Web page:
Could Running be Adding Stress to Your Life?

 image thumb2 Could Running be Adding Stress to Your Life?

The Down­side of Running

Is it just me, or do you also expe­ri­ence a wide swing of emo­tions after run­ning? I know many peo­ple expe­ri­ence a “run­ners’ high” – that rush of endor­phins that leaves you happy and intensely present – and I do get that, but I also expe­ri­ence the oppo­site lows. I’m not sure if it’s my body, my per­son­al­ity, or if I’m doing some­thing wrong.

I’ve also been get­ting sick a lot. I’ve had the flu twice already and are only just now in Feb­ru­ary. Feel­ing the affects of run­ning on me phys­i­cally and emo­tion­ally has lead me to won­der if run­ning has added stress to an already stress­ful life.

Stress is Stress

The body knows no dif­fer­ence between pos­i­tive stress or neg­a­tive stress. We’re the ones that label stress as being “good” or, more com­monly, “bad”.

The Holmes and Rahe Stress Scale lists how much stress cer­tain events cause in indi­vid­u­als (there’s a copy of the Scale at end of this post). Var­i­ous life stage events are rated on a scale of 1 to 100. The higher the score, the more stress-inducing the event – that’s how the the­ory goes. For exam­ple, vaca­tion is listed as 13, an out­stand­ing per­sonal achieve­ment is at 28, and a per­sonal injury or ill­ness is a 53.

While events like vaca­tions can be rife with stress­ful expe­ri­ences, the stress can be the same even when we’re hav­ing a grand ol’ time. That’s why an out­stand­ing per­sonal achieve­ment is on the list. These events are stress­ful because new expe­ri­ences devi­ate from our every­day lives, caus­ing some amount of stress.

Alone, a vaca­tion, pro­mo­tion, or even ill­ness won’t have too much of an impact on us. But start adding these stress­ful expe­ri­ences on top of one another and you can quickly reach your “stress thresh­old.” This can lead to neg­a­tive moods and even ill­ness. Ulti­mately, if not dealt with, stress can kill.

If you add up all the events on the Stress Scale, you get an idea of how close you are to get­ting sick. A score of 300 or more means you are at a high risk of becom­ing sick. Time to cut some stress out of your life and start tak­ing more vitamins!

The Holmes and Rahe Stress Scale serves to remind us that stress­ful expe­ri­ences are cumu­la­tive, and that with each stress-causing event we get closer to our stress thresh­old. Once we go over this stress level, we begin to break down. And remem­ber, as far as the body is con­cerned, there’s no pos­i­tive or neg­a­tive stress. Just stress.

Run­ning Puts Stress on the Body

So what does all this have to do with running?

It can be easy to for­get that run­ning, or any other sort of phys­i­cal exer­tion, puts a cer­tain amount of stress on the body. Train­ing, after all, is all about break­ing mus­cles down so they will repair stronger.

Per­haps run­ning, while not too stress­ful on its own – can push us over our stress thresh­old. Maybe this is why I feel depressed and even get sick after long runs or hard work­outs and even get sick. Put another way, maybe run­ning some­times makes me get sick because I already have too much stress in my life.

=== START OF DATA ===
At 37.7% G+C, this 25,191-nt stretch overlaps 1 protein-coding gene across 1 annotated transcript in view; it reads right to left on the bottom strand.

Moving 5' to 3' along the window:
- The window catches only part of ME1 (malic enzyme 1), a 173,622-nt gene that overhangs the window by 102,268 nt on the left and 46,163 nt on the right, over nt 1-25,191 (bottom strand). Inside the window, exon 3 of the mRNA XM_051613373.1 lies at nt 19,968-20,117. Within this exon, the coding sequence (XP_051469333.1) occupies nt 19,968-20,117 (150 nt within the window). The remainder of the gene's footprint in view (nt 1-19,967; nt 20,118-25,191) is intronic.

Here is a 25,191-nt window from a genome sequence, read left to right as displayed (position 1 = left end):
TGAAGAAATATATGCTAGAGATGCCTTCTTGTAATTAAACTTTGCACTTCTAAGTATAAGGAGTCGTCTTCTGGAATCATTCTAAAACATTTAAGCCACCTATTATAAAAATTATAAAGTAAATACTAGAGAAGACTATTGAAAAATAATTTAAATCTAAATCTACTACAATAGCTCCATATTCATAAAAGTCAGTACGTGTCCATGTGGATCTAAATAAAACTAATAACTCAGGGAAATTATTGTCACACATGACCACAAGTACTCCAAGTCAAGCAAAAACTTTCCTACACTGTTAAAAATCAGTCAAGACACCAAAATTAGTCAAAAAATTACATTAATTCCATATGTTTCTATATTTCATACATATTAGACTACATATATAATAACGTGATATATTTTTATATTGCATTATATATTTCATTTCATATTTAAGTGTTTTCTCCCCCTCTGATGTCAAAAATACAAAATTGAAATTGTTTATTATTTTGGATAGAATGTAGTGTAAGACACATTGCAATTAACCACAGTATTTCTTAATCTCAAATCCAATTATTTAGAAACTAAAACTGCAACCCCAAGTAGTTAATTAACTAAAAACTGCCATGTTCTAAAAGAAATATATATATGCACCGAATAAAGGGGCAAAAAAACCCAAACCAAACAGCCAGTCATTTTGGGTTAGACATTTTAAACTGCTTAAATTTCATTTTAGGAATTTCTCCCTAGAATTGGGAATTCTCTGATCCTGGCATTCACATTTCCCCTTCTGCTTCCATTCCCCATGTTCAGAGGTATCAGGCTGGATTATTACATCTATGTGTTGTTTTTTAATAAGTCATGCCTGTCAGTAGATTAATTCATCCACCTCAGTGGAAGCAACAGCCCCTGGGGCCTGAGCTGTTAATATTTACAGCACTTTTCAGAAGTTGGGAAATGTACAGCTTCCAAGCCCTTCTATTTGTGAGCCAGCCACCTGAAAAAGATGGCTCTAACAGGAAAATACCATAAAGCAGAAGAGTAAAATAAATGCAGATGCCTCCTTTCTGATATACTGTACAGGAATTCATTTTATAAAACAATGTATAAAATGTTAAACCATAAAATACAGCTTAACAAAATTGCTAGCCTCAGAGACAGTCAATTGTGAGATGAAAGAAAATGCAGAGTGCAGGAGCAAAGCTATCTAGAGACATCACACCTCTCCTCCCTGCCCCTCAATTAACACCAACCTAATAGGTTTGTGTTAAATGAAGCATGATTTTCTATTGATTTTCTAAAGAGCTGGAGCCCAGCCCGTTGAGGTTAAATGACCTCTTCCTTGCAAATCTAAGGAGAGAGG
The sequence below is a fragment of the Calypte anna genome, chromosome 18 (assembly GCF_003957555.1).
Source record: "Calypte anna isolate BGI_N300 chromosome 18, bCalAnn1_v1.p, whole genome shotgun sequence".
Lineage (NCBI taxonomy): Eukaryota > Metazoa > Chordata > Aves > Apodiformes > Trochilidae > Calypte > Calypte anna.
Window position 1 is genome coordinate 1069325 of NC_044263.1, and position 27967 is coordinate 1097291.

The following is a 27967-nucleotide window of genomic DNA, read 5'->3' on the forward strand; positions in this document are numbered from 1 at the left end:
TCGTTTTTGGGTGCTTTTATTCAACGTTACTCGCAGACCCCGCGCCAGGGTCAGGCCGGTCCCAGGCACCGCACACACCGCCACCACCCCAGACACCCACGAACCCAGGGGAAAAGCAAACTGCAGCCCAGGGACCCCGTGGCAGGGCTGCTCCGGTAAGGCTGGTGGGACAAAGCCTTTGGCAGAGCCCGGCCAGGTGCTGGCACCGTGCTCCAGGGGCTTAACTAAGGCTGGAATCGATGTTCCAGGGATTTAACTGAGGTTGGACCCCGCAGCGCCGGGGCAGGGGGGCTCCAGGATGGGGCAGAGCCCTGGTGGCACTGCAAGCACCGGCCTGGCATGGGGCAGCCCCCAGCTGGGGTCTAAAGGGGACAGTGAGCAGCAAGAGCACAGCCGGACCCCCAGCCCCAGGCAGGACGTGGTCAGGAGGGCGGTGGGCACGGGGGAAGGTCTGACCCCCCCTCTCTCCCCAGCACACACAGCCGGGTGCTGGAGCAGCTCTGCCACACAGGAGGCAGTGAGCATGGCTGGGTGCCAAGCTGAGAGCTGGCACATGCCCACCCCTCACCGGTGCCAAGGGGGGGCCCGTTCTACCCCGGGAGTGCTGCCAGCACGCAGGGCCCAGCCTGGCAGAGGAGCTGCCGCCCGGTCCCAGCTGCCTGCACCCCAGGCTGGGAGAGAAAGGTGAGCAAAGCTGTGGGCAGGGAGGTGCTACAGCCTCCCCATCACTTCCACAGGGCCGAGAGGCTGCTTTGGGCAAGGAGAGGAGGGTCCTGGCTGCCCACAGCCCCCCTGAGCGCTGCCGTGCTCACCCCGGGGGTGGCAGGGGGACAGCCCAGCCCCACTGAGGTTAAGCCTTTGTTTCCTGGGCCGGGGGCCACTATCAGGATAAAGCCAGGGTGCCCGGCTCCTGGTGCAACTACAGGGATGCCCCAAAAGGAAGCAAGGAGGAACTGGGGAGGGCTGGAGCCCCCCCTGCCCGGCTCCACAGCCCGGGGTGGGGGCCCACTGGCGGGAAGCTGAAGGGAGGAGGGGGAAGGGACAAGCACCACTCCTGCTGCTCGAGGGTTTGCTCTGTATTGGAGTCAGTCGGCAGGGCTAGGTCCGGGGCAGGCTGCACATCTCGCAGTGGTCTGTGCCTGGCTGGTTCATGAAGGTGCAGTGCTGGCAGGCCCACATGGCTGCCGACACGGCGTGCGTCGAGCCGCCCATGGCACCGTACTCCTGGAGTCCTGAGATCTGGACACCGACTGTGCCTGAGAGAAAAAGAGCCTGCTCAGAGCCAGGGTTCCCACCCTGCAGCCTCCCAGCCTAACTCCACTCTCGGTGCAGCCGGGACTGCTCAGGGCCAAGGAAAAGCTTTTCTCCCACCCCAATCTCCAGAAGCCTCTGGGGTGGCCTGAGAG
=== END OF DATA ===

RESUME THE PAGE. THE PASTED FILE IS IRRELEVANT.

My goal with run­ning is to feel bet­ter, not worse! It’s time I take a hard look at where the stress is com­ing from in my life and work to reduce it. At least while I work up to a base­line of phys­i­cal capability.

What do you think?

  • Has run­ning ever raised your stress level, mak­ing other activ­i­ties more dif­fi­cult to cope with?
  • Have you expe­ri­enced emo­tional swings after your runs?

I’d love to hear from you!

Holmes and Rahe Stress Scale

Take your own stress test in the inter­ac­tive ver­sion here: Link

image thumb3 Could Running be Adding Stress to Your Life?

Photo by Mag­nusK

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  • Davids12

    After com­plet­ing my first marathon I def­i­nitely felt depressed. Sure I was stoked to have accom­plished some­thing that was a long time com­ing but after­wards I felt a sense of loss. My wife, who’s the real ath­lete in the fam­ily (2 time Iron­man with more marathons than she can remem­ber) told me I might feel this way. For me per­son­ally I think it was the fact that I no longer had a plan. For the months lead­ing up to that marathon I knew which days I’d be run­ning, when I would rest, then taper. Throw all the changes I went through (weight loss, etc.) and then just like that…it was over.

    Look­ing over the list, I expe­ri­enced sev­eral of the entries dur­ing this train­ing phase. While I agree that at times I was really stressed out, I can say that run­ning really helped me cope with that stress.

    • http://www.runningquest.net Clyn­ton

      Yes, David, some­thing def­i­nitely has to be said for all the stress-relieving that run­ning does, even if it is a lit­tle tax­ing on the body. Even thought I have not expe­ri­enced a low after run­ning a marathon (I’ve never run a marathon!), I can cer­tainly see how all of the build-up stop­ping sud­denly on top of the fatigue would be quite depressing.

      Thanks for sharing!

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  • http://www.facebook.com/mark.waggoner Mark Wag­goner

    I started back to run­ning last year in order to relieve stress. I started out slow and worked my way up to a long run of about 18 miles. My, unpro­fes­sional, seat of the pants take on it is that there is a point of dimin­ish­ing returns for stress relief from run­ning long dis­tances. At some point the stress you put on your body starts to out weigh the ben­e­fits. Last year that point was at about 25–30 miles per week. Not that the stress reduc­ing ben­e­fits dropped off like a rock, just started to dimin­ish grad­u­ally. This year I hope to run my first ultra, more exper­i­men­ta­tion on myself :)

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